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Alberta Premier Jason Kenney updates media on measures taken to help with COVID-19, in Edmonton on Friday, March 20, 2020.JASON FRANSON/The Canadian Press

Alberta is reporting 904 opioid-related deaths in the first 10 months of 2020, a sobering record surpassing the province’s current death count of COVID-19.

Premier Jason Kenney says the novel coronavirus has had an impact on those opioid numbers, initially reducing access to in-person treatment programs along with reports some people used federal COVID-19 income supports to purchase drugs.

“It’s important for us to learn from these factors that may have driven a significant increase in overdose deaths earlier this year,” Kenney said at a virtual news conference Friday.

But he noted the province has also invested $140 million over four years for mental health and addictions programs, including $40 million for opioid addictions.

Alberta’s opioid death rate originally peaked at 806 in 2018 before falling to 627 last year.

The 904 opioid deaths this year are calculated up to the end of October. There have been 815 deaths so far this year linked to COVID-19.

The Opposition NDP said Kenney’s United Conservative government has contributed to the rise in deaths by cutting front-line aid, including closing a safe consumption site in Lethbridge earlier this year.

“We have seen throughout the COVID-19 pandemic that Jason Kenney puts his personal ideology ahead of professional public health advice,” said Heather Sweet, the NDP’s critic for mental health and addictions.

“He has taken the same approach to the toxic overdose crisis, and it’s led to unnecessary deaths.”

Safe consumption sites allow addicts to use drugs in a supervised setting. Advocates say it’s a way to expose addicts to treatment while stopping them from dying of overdoses. Critics, including Kenney’s government, argue it’s enabling an addiction and that the best course of action is to focus on treatment and recovery.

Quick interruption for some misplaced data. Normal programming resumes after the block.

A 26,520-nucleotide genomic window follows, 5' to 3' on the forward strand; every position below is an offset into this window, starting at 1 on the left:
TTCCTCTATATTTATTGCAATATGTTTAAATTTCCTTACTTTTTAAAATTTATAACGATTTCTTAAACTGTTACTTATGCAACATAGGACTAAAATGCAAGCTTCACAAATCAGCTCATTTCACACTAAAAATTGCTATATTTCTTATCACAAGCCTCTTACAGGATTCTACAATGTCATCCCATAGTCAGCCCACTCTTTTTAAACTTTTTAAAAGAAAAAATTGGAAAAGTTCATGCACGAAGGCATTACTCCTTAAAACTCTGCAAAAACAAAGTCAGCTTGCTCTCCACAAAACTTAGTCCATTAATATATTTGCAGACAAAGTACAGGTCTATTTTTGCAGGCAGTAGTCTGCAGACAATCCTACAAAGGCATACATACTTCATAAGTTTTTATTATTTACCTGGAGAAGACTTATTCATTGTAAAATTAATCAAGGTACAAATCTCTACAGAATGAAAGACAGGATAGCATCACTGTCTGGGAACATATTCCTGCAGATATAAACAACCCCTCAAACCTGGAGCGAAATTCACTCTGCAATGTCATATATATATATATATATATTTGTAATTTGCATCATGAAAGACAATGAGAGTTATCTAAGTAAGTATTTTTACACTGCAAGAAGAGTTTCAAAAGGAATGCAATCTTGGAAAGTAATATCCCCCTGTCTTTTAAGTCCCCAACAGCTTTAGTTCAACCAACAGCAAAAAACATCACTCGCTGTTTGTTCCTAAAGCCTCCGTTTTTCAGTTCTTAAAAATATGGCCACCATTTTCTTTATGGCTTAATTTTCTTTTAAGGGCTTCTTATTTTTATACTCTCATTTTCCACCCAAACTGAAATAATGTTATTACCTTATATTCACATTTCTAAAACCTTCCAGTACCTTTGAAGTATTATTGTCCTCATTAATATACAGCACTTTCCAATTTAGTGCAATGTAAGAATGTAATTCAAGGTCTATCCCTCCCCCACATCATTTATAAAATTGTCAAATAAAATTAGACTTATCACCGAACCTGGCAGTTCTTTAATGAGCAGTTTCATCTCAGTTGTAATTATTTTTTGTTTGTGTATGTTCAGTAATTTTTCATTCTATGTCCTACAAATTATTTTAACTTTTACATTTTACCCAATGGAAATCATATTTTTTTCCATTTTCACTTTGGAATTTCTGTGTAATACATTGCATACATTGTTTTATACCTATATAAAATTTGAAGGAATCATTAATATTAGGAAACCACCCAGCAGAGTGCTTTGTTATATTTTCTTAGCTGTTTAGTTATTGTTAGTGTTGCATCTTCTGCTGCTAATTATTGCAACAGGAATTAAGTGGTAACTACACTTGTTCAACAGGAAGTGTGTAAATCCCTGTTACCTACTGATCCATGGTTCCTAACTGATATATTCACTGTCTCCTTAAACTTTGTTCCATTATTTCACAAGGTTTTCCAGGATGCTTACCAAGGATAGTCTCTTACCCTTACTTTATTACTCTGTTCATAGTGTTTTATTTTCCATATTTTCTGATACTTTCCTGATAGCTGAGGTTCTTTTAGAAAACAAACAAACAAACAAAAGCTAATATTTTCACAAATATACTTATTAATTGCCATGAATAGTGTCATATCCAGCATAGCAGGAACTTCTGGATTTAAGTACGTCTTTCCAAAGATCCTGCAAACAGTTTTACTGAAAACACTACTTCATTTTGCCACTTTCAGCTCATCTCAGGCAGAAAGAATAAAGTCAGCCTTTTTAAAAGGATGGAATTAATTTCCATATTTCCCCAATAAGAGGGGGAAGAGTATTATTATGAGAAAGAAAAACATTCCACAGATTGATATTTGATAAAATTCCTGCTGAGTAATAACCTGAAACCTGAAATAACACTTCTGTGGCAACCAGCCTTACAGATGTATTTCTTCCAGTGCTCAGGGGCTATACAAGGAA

Kenney said the ARCHES site in Lethbridge was closed because an audit found financial irregularities. He added that a mobile site has replaced it and opioid-related deaths in Lethbridge are decreasing.

Elaine Hyshka, an assistant professor at the University of Alberta’s School of Public Health, said the province needs to take specific action to address the crisis, starting with safe drug supply programs.

When the pandemic started, she said, border closures disrupted traditional illicit drug supply routes. The resulting vacuum was filled by “new actors” distributing even more dangerous concoctions, leading to people dying with much higher blood concentrations of drugs like fentanyl.

“The drugs in circulation during the pandemic now are very dangerous, and I think that’s the main driver,” said Hyshka.

“We need to find ways to get people who are reliant on toxic drugs and connect them to pharmaceutical-grade alternatives and wraparound health care.

“Many provinces are moving in this direction but there’s been no appetite to do that here.”

Hyshka said Alberta needs to adapt.

“We can’t just think that adding more money to the things that we’re already doing will be enough,” she said.

“We’ve never had a drug market this toxic, and there’s no sign that it’s going to go back to being less toxic.”

Kenney also announced a new online dashboard has been activated to give the public and caregivers more up-to-date information on substance abuse, with data on everything from patient counts to ambulance calls.

“An effective response begins with knowing what the problem is, and this is a huge improvement in us being able to identify what the problem is, how it’s affecting people (and) where and when it’s affecting people,” said the premier.

This content appears as provided to The Globe by the originating wire service. It has not been edited by Globe staff.

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